One of the easiest and hardiest bulbs to grow. Never cut the leaves off but tie the foliage in a knot after the flowers have faded, to make them look neater. Crocuses make a good edging plant to a border; they look well in a shrubbery, and are grand for naturalizing in grass. They will grow in almost any soil and should be planted 75 or 100 mm (3 or 4 in) deep and 50 to 75 mm (2 to 3 in) apart. Plant as soon as the bulbs become available in October. See that they are well buried down in the soil and when planting look out for any soft decaying bulbs and see that these are burnt.

There are spring and autumn flowering crocuses and there are a number of named varieties which usually bloom early. I can recommend Blue Peter, a medium blue; Mary, a dark blue; Snow White, a pure white; Ruby Giant, a dark purple; and Zwanenburg, a yellow.


These come into flower soon after crocuses. They naturalize quite well in a woodland garden. They look beautiful in the shrub border if planted in drifts and to get a good blue haze effect you need about 50 bulbs in a group. They like rather open soil with plenty of sand or grit in it and the heavier soils may be enriched with such material. Plant late September or early October, 75 or 100 mm (3 or 4 in) deep and as close as 75 to 100 mm (3 to 4 in) apart. Mulch the bulbs with a little horticultural peat or leaf mould for the first year or two.


The scillas and squills are in the same family. The squill is really a dwarf kind of Scilla siberica and the Bluebell a tall kind of S. festalis or S. nutans. They are a family that will flower almost anywhere. They seem as happy in shade as in sunshine. They grow in banks or under trees, but to look well they must be planted in a mass. The Bluebells grow about 300 mm (1 ft) high and the squills not more than 75 or 100 mm (3 or 4 in) high. Neither of them like to be disturbed so they can be left down for years and years. There are pink and white types of Bluebells but it is the blues that are most popular.

Plant early in September if possible. Normally the right depth, especially in light soil, is 125 to 150 mm (5 to 6 in) but for Siberica 75 mm (3 in) will do. The squills if planted no deeper than this will flower with the Crocus and Bluebells.


These are almost the first bulbs to bloom and as they dislike being disturbed they should be left for years after planting. They are easy to grow and so do well in almost all soils. Plant them in the wild garden, plant them in the orchard, grow them alongside the paths, have little groups if you will in front of the herbaceous border, but to get the best effects always have 20 to 30 bulbs together. On the whole, snowdrops prefer a light soil and if planting in very heavy clay add horticultural peat at a bucketful per square metre.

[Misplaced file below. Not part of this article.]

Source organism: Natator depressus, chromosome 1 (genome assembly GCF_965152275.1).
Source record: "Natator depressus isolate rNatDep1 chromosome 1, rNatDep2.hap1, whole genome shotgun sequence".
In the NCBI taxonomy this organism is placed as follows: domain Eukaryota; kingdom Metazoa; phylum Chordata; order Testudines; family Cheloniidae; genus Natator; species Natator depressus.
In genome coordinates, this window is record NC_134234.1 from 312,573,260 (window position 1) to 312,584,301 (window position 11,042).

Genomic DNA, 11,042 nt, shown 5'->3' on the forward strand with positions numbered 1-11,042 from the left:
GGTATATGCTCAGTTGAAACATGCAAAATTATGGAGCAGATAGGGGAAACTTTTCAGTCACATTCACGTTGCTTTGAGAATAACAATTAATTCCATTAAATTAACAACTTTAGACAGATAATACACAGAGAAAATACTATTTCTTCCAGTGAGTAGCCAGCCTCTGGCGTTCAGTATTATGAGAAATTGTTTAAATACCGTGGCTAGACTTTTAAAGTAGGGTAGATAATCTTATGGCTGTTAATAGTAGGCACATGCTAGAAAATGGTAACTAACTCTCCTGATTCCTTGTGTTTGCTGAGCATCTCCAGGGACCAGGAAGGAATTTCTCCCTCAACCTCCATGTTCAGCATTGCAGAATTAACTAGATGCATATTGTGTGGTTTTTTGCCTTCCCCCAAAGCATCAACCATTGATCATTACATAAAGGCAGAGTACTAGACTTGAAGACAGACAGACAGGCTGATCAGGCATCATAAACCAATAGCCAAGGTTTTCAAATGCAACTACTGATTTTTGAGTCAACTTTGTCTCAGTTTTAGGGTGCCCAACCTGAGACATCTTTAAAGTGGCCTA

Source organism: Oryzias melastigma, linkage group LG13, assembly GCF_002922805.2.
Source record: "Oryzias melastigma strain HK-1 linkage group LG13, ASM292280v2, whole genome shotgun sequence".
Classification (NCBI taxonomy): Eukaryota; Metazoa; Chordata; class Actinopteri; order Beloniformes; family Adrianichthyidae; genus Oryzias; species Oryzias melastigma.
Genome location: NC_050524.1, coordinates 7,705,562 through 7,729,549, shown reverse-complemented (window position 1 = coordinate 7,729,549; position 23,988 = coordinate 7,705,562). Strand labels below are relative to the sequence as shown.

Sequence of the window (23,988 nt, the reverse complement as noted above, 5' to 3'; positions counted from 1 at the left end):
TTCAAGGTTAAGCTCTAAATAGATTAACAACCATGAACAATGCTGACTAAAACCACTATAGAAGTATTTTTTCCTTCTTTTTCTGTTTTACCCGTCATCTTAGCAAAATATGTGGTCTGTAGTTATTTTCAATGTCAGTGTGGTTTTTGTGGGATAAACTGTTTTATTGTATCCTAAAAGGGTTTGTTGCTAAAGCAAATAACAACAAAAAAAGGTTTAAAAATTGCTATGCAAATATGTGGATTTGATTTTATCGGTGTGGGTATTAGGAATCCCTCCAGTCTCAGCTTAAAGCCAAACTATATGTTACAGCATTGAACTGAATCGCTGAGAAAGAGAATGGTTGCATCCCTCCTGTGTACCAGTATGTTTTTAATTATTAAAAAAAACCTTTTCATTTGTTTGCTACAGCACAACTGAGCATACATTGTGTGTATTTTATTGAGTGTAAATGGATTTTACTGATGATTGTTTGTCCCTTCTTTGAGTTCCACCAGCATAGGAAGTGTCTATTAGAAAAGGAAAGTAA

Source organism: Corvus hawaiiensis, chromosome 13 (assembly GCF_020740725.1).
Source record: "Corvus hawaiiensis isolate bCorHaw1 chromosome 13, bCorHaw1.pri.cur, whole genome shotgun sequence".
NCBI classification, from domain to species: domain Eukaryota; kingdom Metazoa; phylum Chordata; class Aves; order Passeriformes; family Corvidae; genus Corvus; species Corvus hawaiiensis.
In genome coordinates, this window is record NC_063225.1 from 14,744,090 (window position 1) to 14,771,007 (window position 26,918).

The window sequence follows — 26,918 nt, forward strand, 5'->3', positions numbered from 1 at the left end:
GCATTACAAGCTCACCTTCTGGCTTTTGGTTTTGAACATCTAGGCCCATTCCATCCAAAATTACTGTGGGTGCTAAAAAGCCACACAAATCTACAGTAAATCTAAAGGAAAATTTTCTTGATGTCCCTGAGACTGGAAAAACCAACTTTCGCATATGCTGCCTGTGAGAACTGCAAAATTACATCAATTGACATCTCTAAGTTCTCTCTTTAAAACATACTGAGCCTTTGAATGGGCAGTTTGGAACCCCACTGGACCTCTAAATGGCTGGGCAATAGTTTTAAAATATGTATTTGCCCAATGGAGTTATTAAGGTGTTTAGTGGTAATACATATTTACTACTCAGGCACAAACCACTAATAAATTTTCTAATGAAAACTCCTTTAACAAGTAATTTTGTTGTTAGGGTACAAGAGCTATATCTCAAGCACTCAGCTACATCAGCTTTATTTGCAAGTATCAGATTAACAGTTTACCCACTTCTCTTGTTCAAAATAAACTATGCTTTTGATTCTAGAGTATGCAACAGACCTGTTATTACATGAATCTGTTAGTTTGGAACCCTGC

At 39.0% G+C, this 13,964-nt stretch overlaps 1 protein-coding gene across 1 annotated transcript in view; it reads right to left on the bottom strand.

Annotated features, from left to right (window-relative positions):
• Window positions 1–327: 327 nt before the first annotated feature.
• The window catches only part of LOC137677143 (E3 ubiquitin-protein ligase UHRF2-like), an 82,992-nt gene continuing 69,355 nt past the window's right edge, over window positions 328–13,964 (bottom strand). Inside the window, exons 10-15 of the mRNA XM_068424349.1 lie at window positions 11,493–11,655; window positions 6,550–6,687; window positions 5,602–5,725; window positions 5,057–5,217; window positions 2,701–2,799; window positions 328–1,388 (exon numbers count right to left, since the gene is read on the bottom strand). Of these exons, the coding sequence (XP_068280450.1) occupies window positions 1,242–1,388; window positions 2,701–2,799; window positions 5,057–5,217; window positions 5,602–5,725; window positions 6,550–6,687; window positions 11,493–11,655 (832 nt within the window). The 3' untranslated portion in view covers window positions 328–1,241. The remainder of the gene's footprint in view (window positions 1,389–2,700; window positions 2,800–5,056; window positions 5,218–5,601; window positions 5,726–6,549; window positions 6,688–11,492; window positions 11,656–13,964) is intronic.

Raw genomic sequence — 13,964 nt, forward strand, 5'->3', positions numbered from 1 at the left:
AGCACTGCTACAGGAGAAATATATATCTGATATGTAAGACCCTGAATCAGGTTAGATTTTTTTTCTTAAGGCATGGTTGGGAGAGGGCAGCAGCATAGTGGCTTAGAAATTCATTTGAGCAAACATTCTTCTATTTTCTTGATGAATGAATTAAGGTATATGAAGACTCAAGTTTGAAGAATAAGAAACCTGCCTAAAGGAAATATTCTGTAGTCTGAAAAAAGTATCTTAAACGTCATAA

Plant the bulbs 75 mm (3 in) deep and as close as 25 mm (1 in) if you wish. Naturally when planting in drifts some bulbs will be 100 to 125 mm (4 to 5 in) apart and others much closer together. Get the planting done as soon as the bulbs are on sale, or arrive.

Galanthus nivalis is the common snowdrop; G. nivalis flore pleno a double and pretty at that. G. elwesii is the giant snowdrop best grown in cultivated land.


The winter aconites belong to the buttercup family and do well in a half shady place, in the wild garden and in shrub borders. They are very hardy and spread quickly. They produce clear bright yellow blooms soon after the snowdrop. The bulbs should be planted 50 to 75 mm (2 to 3 in) deep in moist rather than drier soil. The usual Aconite grown is Eranthls hyemalis.


Looks very much like the snowdrop and is often mistaken for it. It bears white flowers with green tips on stems 175 or 200 mm (7 or 8 in) tall. The bulbs should be planted 75 mm (3 in) deep in well-drained soil. They love a sloping bank. The best known is Leucojum vernum.


This bears attractive star-shaped blossoms either light blue, purplish blue or white, depending on variety. It thrives in shade as much as in the open. Plant the bulbs 100 to 125 mm (4 to 5 in) deep and 75 to 100 mm (3 to 4 in) apart. They do quite well in a heavy soil. The flowers usually appear in May, or as late as early June. Camassia esculenta looks rather like a large blue hyacinth.


A member of the onion family. Most varieties flower in May or June and my favourite, A. moly, is at its best at the end of May producing a mass of yellow flowers on stems 300 mm (1 ft) high. Do not plant in grass. They prefer cultivated land. Plant the bulbs 50 to 75 mm (2 to 3 in) apart. A. acuminatum bears rose coloured flowers on stems 200 mm (8 in) high and A. neapolitanum bears pretty white flowers with really lovely glossy dark green foliage below.


This is an autumn flowerer and produces its blooms long before the leaves. It quite likes a heavy soil and prefers a somewhat shady position. It grows rather like a large crocus, sending up several bright yellow flowers at a time. It hates lime, so do not plant in a chalky soil. Plant in August, burying the bulbs 75 to 100 mm (3 to 4 in) deep and 150 mm (6 in) apart. Fork sedge peat or leaf mould into the soil beforehand at one bucketful per square metre. It is a very good edging plant.


This is a surprisingly lovely flower which is at its full beauty in September and October. The lovely crocus-like blooms appear first and the large strap-like foliage afterwards. Always plant in July if you can and never delay after the middle of August. Autumn crocuses do well in grass and’ are just as happy growing in front of the herbaceous border in a clump or drift. They look well planted in circles around trees in an orchard. There are a large number of types, my favourites being Crocus medius, a lavender purple feathered purple; C. longiflorus, a lilac; and C. talzmanni, a scented lavender blue.

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